Design Thinking at Kaiyan

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It’s difficult to predict the success of a new product. Even the largest, most mature companies have created products that fail to gain market acceptance and profitability. And as we’ve seen in numerous industries, product success can’t be guaranteed by financial investment or process optimization.

With the need to move fast in the light therapy market and an inability to guarantee success through any means, we continue to seek ways to manage the inherent risk in product development.

There is a gap between user wants and user needs and while it is easy to assume that the difference might not be clear, taking an empathetic approach creates a finer line between the two. Although Creative Directors are problem-solvers at their core, they achieve this by building data-based frameworks for visualizing how best to serve their target audience.

It is no longer about market data assessment and sales hands-off alone; there is a need to properly distinguish between user needs and wants while choosing how best to attend to those needs and paying just enough attention to user wants. Understanding the user metrics for this analysis and insight might seem daunting, especially when the aim is to improve product experience directly, but taking a design-thinking approach helps make better sense of the process.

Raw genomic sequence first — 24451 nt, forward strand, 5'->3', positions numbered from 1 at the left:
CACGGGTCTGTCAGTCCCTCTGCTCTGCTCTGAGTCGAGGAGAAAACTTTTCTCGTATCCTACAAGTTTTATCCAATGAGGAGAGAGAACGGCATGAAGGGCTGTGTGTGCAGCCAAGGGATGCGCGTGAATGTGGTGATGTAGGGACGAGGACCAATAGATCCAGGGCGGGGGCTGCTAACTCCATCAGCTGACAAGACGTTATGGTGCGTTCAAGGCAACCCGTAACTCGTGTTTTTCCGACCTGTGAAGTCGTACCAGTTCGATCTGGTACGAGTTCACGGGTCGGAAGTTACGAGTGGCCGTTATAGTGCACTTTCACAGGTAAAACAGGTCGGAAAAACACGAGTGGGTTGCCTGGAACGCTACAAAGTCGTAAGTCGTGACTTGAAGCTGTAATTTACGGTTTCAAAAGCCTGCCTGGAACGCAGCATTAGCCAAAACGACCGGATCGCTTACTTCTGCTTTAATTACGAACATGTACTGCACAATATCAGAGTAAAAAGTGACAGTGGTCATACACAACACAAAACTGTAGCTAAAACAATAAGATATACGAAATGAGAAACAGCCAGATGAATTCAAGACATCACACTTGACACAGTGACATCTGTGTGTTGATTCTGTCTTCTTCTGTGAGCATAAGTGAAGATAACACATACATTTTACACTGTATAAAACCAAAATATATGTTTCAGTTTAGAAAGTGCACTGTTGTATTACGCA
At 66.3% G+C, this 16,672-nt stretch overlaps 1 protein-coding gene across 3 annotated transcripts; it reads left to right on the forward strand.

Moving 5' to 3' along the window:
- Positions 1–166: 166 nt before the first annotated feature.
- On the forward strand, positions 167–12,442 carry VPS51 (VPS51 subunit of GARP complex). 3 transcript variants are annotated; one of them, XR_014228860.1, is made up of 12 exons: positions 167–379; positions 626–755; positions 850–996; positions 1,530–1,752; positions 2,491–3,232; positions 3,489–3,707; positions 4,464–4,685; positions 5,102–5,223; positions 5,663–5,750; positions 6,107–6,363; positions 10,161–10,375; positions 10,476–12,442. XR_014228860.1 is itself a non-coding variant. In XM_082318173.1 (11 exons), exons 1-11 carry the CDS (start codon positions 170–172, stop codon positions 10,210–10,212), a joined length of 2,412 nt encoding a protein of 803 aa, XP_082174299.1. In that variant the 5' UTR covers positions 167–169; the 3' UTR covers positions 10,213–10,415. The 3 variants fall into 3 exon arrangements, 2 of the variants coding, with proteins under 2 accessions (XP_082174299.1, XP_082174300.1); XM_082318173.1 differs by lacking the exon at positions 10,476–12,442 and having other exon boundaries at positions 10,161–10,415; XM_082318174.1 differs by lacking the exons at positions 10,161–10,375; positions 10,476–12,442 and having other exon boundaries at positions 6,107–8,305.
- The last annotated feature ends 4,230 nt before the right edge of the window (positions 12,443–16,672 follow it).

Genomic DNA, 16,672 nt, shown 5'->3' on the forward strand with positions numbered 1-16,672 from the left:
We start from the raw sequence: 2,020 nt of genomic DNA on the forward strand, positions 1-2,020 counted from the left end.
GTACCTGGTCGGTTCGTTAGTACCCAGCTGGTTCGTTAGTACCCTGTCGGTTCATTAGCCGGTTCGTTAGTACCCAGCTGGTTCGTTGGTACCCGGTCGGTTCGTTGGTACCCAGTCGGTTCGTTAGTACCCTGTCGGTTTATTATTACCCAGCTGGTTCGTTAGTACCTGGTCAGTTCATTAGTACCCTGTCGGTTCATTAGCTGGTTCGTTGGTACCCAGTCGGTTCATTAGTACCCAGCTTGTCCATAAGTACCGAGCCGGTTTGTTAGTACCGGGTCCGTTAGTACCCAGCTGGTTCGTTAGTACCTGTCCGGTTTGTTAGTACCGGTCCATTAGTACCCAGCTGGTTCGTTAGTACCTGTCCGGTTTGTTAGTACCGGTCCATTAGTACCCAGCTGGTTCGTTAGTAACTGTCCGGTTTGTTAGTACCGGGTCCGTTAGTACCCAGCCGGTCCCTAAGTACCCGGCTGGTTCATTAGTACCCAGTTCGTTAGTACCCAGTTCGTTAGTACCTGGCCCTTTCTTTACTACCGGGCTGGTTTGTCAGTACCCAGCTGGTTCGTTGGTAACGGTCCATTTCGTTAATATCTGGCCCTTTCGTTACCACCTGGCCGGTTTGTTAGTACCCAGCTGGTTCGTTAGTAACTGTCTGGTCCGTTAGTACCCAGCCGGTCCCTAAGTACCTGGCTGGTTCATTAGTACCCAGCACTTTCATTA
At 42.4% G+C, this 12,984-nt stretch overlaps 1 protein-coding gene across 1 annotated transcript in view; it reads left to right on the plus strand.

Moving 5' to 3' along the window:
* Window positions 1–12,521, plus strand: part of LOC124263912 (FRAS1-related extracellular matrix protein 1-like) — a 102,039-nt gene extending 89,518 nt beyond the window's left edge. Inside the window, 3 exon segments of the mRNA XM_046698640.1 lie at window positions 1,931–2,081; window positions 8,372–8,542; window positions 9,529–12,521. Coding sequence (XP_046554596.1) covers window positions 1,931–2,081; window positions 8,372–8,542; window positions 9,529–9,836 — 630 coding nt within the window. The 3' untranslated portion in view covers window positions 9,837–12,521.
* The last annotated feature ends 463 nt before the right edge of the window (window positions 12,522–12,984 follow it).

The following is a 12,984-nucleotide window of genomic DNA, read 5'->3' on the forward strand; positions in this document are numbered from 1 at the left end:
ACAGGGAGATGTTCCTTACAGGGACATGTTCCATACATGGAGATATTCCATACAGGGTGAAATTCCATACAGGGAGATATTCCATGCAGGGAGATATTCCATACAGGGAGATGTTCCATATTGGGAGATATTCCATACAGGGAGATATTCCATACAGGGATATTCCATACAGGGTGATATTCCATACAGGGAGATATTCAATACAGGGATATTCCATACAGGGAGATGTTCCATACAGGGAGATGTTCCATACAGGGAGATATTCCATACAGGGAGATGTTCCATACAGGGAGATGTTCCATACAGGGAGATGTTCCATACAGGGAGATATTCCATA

What Exactly is Design Thinking?

Popularized by IDEO, Design Thinking is a human-centered, empathy-first approach to creativity and innovation. Its underlying principle focuses on user needs, aspirations, wishes, concerns, and frustrations in attempting to solve their problems. Interestingly, Design Thinking focuses on the most important view from which problem-solving should be approached; the users. When problem-solving is approached from a user’s point of view, it allows for uncovering novel insights into the product’s user flow, thereby finding the right solution to the right problem.

The Design Thinking process is quite similar to the Agile methodology of Product Management; as a matter of fact, Design Thinking helps to materialize the otherwise abstract concept by allowing ease of iteration and faster user-testing processes. Implementing design thinking in product management makes it easy to consider expedient user experience factors. Top on the list includes: